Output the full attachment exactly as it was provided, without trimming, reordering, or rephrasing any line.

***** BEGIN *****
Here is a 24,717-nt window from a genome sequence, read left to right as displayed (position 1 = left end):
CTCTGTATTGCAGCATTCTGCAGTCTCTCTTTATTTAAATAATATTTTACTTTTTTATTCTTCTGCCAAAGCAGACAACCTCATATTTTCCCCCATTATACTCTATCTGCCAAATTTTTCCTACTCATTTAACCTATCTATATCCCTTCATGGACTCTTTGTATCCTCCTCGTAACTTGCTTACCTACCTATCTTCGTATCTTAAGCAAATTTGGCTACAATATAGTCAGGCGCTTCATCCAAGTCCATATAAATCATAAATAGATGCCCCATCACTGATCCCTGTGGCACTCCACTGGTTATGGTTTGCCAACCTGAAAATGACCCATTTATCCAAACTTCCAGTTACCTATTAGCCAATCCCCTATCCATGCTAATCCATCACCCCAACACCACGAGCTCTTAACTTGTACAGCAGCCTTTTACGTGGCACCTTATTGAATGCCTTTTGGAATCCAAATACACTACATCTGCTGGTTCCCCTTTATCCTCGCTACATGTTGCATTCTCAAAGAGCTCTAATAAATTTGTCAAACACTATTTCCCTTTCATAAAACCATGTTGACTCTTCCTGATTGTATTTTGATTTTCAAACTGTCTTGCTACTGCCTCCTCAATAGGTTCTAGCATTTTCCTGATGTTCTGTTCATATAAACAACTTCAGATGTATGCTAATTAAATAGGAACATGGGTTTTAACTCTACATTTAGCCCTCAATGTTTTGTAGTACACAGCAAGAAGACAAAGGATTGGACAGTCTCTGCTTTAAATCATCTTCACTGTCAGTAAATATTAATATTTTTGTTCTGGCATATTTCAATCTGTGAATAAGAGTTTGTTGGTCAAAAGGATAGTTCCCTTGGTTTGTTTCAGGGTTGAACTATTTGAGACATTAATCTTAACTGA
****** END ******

Here is a 24,717-nt window from a genome sequence, read left to right as displayed (position 1 = left end):
CTCTGTATTGCAGCATTCTGCAGTCTCTCTTTATTTAAATAATATTTTACTTTTTTATTCTTCTGCCAAAGCAGACAACCTCATATTTTCCCCCATTATACTCTATCTGCCAAATTTTTCCTACTCATTTAACCTATCTATATCCCTTCATGGACTCTTTGTATCCTCCTCGTAACTTGCTTACCTACCTATCTTCGTATCTTAAGCAAATTTGGCTACAATATAGTCAGGCGCTTCATCCAAGTCCATATAAATCATAAATAGATGCCCCATCACTGATCCCTGTGGCACTCCACTGGTTATGGTTTGCCAACCTGAAAATGACCCATTTATCCAAACTTCCAGTTACCTATTAGCCAATCCCCTATCCATGCTAATCCATCACCCCAACACCACGAGCTCTTAACTTGTACAGCAGCCTTTTACGTGGCACCTTATTGAATGCCTTTTGGAATCCAAATACACTACATCTGCTGGTTCCCCTTTATCCTCGCTACATGTTGCATTCTCAAAGAGCTCTAATAAATTTGTCAAACACTATTTCCCTTTCATAAAACCATGTTGACTCTTCCTGATTGTATTTTGATTTTCAAACTGTCTTGCTACTGCCTCCTCAATAGGTTCTAGCATTTTCCTGATGTTCTGTTCATATAAACAACTTCAGATGTATGCTAATTAAATAGGAACATGGGTTTTAACTCTACATTTAGCCCTCAATGTTTTGTAGTACACAGCAAGAAGACAAAGGATTGGACAGTCTCTGCTTTAAATCATCTTCACTGTCAGTAAATATTAATATTTTTGTTCTGGCATATTTCAATCTGTGAATAAGAGTTTGTTGGTCAAAAGGATAGTTCCCTTGGTTTGTTTCAGGGTTGAACTATTTGAGACATTAATCTTAACTGA